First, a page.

Journal Articles

Litigation as a Measure of Well Being

Nicholas Linscott

Cornell Legal Studies

April 10, 2012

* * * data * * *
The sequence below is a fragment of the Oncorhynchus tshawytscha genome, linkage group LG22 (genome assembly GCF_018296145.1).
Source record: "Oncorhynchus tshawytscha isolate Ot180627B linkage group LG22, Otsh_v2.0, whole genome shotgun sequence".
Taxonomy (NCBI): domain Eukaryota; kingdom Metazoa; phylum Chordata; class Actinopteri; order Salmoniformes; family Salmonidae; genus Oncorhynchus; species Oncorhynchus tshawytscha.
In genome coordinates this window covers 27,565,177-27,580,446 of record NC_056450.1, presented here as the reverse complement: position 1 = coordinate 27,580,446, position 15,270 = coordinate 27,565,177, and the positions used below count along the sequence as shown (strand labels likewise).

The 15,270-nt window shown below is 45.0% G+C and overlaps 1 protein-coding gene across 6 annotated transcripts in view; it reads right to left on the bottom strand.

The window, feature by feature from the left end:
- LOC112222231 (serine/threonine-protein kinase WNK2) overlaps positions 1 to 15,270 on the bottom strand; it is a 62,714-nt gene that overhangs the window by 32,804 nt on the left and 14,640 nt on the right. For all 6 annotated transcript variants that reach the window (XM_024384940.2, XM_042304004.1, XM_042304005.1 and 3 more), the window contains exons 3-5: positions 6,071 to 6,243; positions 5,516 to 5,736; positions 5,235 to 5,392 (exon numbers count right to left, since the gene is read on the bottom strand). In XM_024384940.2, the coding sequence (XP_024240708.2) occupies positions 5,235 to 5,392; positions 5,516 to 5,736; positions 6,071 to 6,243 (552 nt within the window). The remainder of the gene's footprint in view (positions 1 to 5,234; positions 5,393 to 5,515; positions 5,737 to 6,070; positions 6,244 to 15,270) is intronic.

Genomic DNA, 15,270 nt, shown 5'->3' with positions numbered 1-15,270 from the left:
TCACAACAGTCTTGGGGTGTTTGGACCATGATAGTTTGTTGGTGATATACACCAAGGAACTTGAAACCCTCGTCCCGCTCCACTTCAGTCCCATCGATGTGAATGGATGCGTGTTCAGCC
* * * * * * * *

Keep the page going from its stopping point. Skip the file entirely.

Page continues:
The common perception is that high or growing litigation rates in a country are a sign of societal pathology. Studies of litigation rates, however, consistently report that lawsuit filings per capita increase with economic prosperity, thus suggesting that litigation rates are a natural consequence of prosperity and not necessarily evidence of an overly litigious populace. India’s substantial interstate variation in litigation rates and in economic and noneconomic measures of well-being provide an opportunity to evaluate the relation between well-being and litigation rates. Using many years of data on civil filings in India’s lower courts and High Courts, we present evidence that more prosperous states have higher civil litigation rates. We also report the first evidence that accounting for noneconomic well-being, as measured by the education and life expectancy components of the Human Development Index, explains litigation rate patterns better than explanations using a more purely economic measure of well-being, GDP per capita. Despite India’s continuing economic growth, we present data that indicates India’s enormous and growing civil case backlog has discouraged civil case filings in recent years. These findings raise the question whether India’s future economic growth will be compromised if courts at all levels, particularly lower courts, are not able to more quickly resolve disputes.

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